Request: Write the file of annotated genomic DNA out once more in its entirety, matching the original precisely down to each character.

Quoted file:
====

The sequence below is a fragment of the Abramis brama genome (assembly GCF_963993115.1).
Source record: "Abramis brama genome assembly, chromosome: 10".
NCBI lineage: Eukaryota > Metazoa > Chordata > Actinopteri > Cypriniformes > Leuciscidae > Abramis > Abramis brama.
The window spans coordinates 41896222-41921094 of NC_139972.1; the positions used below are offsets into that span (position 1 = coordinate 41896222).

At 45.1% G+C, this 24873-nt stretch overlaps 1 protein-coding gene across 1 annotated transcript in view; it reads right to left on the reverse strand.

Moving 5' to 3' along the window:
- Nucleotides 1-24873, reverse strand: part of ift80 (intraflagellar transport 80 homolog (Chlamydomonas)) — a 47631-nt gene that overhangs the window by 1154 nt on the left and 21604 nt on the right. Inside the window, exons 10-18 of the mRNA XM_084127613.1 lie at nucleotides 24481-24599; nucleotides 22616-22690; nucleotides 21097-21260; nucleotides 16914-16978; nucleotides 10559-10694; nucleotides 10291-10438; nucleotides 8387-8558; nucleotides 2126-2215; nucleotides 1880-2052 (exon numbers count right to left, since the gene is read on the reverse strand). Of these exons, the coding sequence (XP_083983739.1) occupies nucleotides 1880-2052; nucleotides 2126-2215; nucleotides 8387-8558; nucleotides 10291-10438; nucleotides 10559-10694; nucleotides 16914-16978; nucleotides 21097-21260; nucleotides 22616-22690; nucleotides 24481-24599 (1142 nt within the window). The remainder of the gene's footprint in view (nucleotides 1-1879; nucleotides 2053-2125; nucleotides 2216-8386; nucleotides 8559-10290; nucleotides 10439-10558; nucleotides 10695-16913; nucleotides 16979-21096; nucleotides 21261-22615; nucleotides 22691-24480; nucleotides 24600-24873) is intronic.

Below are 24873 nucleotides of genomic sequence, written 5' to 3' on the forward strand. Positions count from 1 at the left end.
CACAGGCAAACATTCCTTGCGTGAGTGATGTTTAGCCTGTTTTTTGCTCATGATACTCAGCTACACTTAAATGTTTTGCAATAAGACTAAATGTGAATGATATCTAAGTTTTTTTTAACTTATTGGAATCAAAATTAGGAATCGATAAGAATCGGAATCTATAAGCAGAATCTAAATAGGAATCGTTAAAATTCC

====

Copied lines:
The sequence below is a fragment of the Abramis brama genome (assembly GCF_963993115.1).
Source record: "Abramis brama genome assembly, chromosome: 10".
NCBI lineage: Eukaryota > Metazoa > Chordata > Actinopteri > Cypriniformes > Leuciscidae > Abramis > Abramis brama.
The window spans coordinates 41896222-41921094 of NC_139972.1; the positions used below are offsets into that span (position 1 = coordinate 41896222).

At 45.1% G+C, this 24873-nt stretch overlaps 1 protein-coding gene across 1 annotated transcript in view; it reads right to left on the reverse strand.

Moving 5' to 3' along the window:
- Nucleotides 1-24873, reverse strand: part of ift80 (intraflagellar transport 80 homolog (Chlamydomonas)) — a 47631-nt gene that overhangs the window by 1154 nt on the left and 21604 nt on the right. Inside the window, exons 10-18 of the mRNA XM_084127613.1 lie at nucleotides 24481-24599; nucleotides 22616-22690; nucleotides 21097-21260; nucleotides 16914-16978; nucleotides 10559-10694; nucleotides 10291-10438; nucleotides 8387-8558; nucleotides 2126-2215; nucleotides 1880-2052 (exon numbers count right to left, since the gene is read on the reverse strand). Of these exons, the coding sequence (XP_083983739.1) occupies nucleotides 1880-2052; nucleotides 2126-2215; nucleotides 8387-8558; nucleotides 10291-10438; nucleotides 10559-10694; nucleotides 16914-16978; nucleotides 21097-21260; nucleotides 22616-22690; nucleotides 24481-24599 (1142 nt within the window). The remainder of the gene's footprint in view (nucleotides 1-1879; nucleotides 2053-2125; nucleotides 2216-8386; nucleotides 8559-10290; nucleotides 10439-10558; nucleotides 10695-16913; nucleotides 16979-21096; nucleotides 21261-22615; nucleotides 22691-24480; nucleotides 24600-24873) is intronic.

Below are 24873 nucleotides of genomic sequence, written 5' to 3' on the forward strand. Positions count from 1 at the left end.
CACAGGCAAACATTCCTTGCGTGAGTGATGTTTAGCCTGTTTTTTGCTCATGATACTCAGCTACACTTAAATGTTTTGCAATAAGACTAAATGTGAATGATATCTAAGTTTTTTTTAACTTATTGGAATCAAAATTAGGAATCGATAAGAATCGGAATCTATAAGCAGAATCTAAATAGGAATCGTTAAAATTCC